The recent announcement by authorities at Keeneland Race Course that the horse racing venue will be replacing its synthetic track with a dirt track in time for the fall season in October, has highlighted the ongoing debate about which racetrack surfaces are safest for the horses that run on them. Statistics related to equine injuries released by the Jockey Club earlier this month revealed that, with a fatality rate in 2013 of 0.33 per 1,000 starts, Keeneland is one of the safest tracks in the United States, primarily due to the synthetic surface it installed in 2006. So, the decision to return to a dirt track, which statistically is more dangerous for horses, appears counter-intuitive.
In a published interview Keeneland president and CEO Bill Thomason shed some light on the matter, stating that one of the founding principles of Keeneland is to ‘provide racing at the highest level possible’, going on to say that it needs to be acknowledged that a lot of horses are not coming to Keeneland because of the Polytrack. Horses training for the Breeders’ Cup and Triple Crown races, which are run on dirt tracks, apparently steer clear of Keeneland’s races as they do not replicate the conditions these horses will face when competing in the Breeders’ Cup, Kentucky Derby, Preakness Stakes and Belmont Stakes.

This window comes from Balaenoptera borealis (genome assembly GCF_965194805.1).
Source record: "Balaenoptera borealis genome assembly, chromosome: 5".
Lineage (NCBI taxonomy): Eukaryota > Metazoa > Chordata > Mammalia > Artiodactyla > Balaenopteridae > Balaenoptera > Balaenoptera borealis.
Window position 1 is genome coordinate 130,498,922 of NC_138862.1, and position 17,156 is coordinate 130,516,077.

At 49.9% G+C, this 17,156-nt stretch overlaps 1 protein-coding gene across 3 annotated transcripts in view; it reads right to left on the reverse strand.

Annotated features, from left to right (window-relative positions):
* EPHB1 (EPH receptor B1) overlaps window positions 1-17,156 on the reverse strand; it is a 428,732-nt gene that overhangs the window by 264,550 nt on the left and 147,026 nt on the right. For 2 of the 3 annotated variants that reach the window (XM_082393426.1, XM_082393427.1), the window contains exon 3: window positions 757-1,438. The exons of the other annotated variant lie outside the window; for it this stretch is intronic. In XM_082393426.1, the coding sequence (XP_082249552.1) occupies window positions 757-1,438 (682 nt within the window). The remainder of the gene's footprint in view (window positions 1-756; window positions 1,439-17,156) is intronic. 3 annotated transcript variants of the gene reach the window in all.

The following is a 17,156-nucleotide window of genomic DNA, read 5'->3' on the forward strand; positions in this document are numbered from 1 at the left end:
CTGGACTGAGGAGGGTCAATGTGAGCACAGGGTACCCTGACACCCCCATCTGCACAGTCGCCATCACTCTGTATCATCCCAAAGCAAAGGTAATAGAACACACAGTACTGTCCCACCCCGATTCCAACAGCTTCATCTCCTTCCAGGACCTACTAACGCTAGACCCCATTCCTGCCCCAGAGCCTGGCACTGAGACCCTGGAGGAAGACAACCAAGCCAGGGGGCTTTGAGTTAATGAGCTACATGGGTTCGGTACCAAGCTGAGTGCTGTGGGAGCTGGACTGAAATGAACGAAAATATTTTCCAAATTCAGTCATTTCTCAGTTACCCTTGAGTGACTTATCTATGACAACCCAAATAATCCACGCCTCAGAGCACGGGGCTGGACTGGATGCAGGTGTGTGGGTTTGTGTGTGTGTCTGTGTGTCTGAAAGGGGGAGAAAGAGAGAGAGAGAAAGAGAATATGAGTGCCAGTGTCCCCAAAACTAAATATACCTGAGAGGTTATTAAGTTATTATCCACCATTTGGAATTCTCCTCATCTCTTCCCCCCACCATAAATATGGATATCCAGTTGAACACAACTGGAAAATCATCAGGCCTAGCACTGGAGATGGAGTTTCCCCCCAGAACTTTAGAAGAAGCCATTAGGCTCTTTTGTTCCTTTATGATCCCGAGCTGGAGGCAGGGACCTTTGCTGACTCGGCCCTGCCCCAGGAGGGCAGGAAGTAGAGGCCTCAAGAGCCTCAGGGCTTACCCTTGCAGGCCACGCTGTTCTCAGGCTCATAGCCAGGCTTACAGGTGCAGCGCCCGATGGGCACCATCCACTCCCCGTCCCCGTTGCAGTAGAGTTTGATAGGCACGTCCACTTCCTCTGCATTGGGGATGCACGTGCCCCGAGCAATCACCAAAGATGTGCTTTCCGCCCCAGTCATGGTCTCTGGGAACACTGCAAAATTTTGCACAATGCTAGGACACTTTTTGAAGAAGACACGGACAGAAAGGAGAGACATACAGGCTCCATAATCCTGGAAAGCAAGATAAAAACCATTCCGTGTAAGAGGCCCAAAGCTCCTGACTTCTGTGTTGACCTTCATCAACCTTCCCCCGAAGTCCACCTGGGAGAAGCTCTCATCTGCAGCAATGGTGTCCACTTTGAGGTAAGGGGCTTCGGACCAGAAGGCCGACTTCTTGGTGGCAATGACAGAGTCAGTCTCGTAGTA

When Keeneland installed the Polytrack synthetic surface in 2006, it was with the expectation that other major racetracks would follow suit, and some did (Turfway Park, Hollywood Park, Santa Anita, Del Mar and Golden Gate Fields), but the majority did not. At the time the primary reason for investing in synthetic tracks was safety, and statistics have shown that, on average, races run on synthetic tracks have fewer major injuries. There were some problems with the synthetic track following excessive rain at Hollywood Park, which is now closed, and Santa Anita reverted to dirt a number of years ago, with Del Mar reportedly planning to do the same for 2015.
While noting that it is regrettable that Polytrack did not become the prevalent surface for horseracing in the United States, Thomason went on to say that the new dirt track will not compromise the safety of the athletes competing on it. The main track at Keeneland closes on May 19, with the new dirt track scheduled for completion by the middle of August.